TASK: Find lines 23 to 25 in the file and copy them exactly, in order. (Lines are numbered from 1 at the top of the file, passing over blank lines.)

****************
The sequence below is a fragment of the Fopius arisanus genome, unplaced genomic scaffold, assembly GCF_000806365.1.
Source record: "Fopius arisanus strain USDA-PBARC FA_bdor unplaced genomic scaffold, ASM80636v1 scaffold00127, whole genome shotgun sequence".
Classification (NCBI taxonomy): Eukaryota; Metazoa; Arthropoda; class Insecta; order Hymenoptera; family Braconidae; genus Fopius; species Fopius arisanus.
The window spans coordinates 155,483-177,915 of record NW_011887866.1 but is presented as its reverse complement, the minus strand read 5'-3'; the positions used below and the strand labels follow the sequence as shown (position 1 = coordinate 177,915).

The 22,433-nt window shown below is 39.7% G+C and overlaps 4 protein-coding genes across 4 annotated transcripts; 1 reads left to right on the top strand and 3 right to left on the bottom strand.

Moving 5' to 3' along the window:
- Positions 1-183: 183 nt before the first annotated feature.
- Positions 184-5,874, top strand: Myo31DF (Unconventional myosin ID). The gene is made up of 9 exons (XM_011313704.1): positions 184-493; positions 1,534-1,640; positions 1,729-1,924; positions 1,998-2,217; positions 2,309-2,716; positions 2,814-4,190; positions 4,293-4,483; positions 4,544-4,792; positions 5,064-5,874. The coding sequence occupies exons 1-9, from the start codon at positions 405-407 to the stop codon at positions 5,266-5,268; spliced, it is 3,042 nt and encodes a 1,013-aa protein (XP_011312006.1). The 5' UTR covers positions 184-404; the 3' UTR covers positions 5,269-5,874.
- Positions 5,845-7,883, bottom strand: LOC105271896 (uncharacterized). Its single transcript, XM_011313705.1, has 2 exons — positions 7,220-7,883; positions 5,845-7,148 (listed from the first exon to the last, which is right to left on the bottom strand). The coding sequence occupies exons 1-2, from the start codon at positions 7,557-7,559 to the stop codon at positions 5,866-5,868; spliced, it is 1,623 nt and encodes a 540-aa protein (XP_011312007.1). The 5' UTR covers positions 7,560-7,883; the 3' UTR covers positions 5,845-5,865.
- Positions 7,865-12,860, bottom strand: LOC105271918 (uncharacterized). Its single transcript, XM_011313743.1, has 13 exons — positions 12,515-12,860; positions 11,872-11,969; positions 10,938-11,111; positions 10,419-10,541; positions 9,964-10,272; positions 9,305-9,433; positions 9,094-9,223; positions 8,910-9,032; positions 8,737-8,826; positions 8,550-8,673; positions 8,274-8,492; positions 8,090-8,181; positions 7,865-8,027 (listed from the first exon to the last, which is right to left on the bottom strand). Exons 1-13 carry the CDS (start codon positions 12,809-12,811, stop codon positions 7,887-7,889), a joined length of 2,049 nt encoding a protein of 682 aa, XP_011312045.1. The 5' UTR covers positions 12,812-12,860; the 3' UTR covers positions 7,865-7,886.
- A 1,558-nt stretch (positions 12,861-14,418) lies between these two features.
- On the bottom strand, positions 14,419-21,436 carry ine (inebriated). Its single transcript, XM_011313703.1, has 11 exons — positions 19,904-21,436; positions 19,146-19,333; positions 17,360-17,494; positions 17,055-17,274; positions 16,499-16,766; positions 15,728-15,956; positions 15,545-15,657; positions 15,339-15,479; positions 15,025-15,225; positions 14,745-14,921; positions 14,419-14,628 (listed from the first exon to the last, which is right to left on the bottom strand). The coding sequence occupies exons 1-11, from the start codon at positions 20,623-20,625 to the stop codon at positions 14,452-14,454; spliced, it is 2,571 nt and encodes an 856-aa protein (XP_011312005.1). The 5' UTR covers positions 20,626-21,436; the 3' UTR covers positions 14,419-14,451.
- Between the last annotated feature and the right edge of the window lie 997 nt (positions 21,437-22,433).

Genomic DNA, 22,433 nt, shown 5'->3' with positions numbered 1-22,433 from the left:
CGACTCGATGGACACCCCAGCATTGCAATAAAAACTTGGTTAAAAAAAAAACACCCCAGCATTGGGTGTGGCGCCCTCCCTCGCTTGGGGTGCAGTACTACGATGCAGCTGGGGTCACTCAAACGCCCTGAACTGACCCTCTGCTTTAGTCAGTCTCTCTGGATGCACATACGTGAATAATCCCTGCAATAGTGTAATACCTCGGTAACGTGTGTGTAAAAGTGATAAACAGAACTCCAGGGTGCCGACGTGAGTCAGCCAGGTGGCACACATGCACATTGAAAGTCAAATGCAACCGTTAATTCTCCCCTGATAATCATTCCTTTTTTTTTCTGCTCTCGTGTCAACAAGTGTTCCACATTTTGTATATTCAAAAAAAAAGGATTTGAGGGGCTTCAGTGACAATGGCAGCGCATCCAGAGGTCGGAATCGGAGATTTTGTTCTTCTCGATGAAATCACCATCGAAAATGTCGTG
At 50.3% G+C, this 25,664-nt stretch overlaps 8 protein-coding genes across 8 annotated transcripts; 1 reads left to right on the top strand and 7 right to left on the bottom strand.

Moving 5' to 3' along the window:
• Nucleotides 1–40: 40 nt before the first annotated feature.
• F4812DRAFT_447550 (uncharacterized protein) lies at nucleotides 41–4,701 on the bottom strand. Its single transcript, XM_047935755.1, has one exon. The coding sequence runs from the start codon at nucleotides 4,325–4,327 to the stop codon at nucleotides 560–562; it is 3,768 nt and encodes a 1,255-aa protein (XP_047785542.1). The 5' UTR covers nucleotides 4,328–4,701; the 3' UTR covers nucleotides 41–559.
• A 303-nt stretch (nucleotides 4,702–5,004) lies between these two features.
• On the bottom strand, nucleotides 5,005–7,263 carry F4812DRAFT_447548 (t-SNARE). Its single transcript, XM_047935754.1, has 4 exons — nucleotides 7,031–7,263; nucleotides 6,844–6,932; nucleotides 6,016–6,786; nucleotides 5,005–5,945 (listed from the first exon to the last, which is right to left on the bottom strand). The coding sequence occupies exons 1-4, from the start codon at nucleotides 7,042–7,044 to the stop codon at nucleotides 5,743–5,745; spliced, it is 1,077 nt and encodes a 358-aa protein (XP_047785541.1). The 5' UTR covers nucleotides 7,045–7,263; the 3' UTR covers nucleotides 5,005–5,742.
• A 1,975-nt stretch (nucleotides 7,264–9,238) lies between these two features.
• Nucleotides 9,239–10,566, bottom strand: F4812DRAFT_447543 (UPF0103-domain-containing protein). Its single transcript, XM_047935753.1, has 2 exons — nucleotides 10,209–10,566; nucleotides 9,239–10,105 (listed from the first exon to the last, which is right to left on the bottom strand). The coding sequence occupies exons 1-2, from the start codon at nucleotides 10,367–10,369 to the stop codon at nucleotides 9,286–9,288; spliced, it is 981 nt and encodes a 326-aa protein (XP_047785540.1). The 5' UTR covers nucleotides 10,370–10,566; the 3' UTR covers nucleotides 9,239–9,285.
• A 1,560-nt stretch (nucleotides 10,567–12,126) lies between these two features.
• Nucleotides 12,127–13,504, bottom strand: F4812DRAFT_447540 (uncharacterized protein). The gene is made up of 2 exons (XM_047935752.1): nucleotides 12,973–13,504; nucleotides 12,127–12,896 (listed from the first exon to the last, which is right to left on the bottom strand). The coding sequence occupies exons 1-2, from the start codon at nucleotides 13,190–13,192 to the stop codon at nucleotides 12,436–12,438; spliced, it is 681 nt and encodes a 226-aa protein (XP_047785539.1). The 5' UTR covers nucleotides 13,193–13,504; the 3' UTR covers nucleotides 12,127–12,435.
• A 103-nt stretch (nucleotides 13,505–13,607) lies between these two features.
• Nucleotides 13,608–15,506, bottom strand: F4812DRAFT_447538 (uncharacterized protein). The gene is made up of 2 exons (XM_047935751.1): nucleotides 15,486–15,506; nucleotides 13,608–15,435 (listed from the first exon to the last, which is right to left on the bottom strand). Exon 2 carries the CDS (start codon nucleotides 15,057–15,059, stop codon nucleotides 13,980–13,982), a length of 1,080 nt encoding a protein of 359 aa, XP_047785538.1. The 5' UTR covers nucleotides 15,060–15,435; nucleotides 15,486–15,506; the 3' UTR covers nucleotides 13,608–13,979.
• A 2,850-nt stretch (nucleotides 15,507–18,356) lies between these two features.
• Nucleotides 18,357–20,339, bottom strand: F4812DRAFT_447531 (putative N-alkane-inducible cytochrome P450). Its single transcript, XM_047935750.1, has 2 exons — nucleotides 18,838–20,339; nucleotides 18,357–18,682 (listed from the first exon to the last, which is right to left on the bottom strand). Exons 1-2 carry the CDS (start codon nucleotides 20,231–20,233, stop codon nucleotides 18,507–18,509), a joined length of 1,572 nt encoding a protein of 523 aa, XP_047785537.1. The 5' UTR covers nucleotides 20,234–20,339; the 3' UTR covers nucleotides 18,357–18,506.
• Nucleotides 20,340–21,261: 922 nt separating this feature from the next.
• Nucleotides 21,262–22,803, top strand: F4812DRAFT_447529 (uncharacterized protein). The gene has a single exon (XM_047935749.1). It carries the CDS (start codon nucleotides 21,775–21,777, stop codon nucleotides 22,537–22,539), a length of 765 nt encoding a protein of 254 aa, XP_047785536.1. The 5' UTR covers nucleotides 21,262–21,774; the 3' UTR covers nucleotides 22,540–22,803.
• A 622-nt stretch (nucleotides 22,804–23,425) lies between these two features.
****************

• Nucleotides 9,239–10,566, bottom strand: F4812DRAFT_447543 (UPF0103-domain-containing protein). Its single transcript, XM_047935753.1, has 2 exons — nucleotides 10,209–10,566; nucleotides 9,239–10,105 (listed from the first exon to the last, which is right to left on the bottom strand). The coding sequence occupies exons 1-2, from the start codon at nucleotides 10,367–10,369 to the stop codon at nucleotides 9,286–9,288; spliced, it is 981 nt and encodes a 326-aa protein (XP_047785540.1). The 5' UTR covers nucleotides 10,370–10,566; the 3' UTR covers nucleotides 9,239–9,285.
• A 1,560-nt stretch (nucleotides 10,567–12,126) lies between these two features.
• Nucleotides 12,127–13,504, bottom strand: F4812DRAFT_447540 (uncharacterized protein). The gene is made up of 2 exons (XM_047935752.1): nucleotides 12,973–13,504; nucleotides 12,127–12,896 (listed from the first exon to the last, which is right to left on the bottom strand). The coding sequence occupies exons 1-2, from the start codon at nucleotides 13,190–13,192 to the stop codon at nucleotides 12,436–12,438; spliced, it is 681 nt and encodes a 226-aa protein (XP_047785539.1). The 5' UTR covers nucleotides 13,193–13,504; the 3' UTR covers nucleotides 12,127–12,435.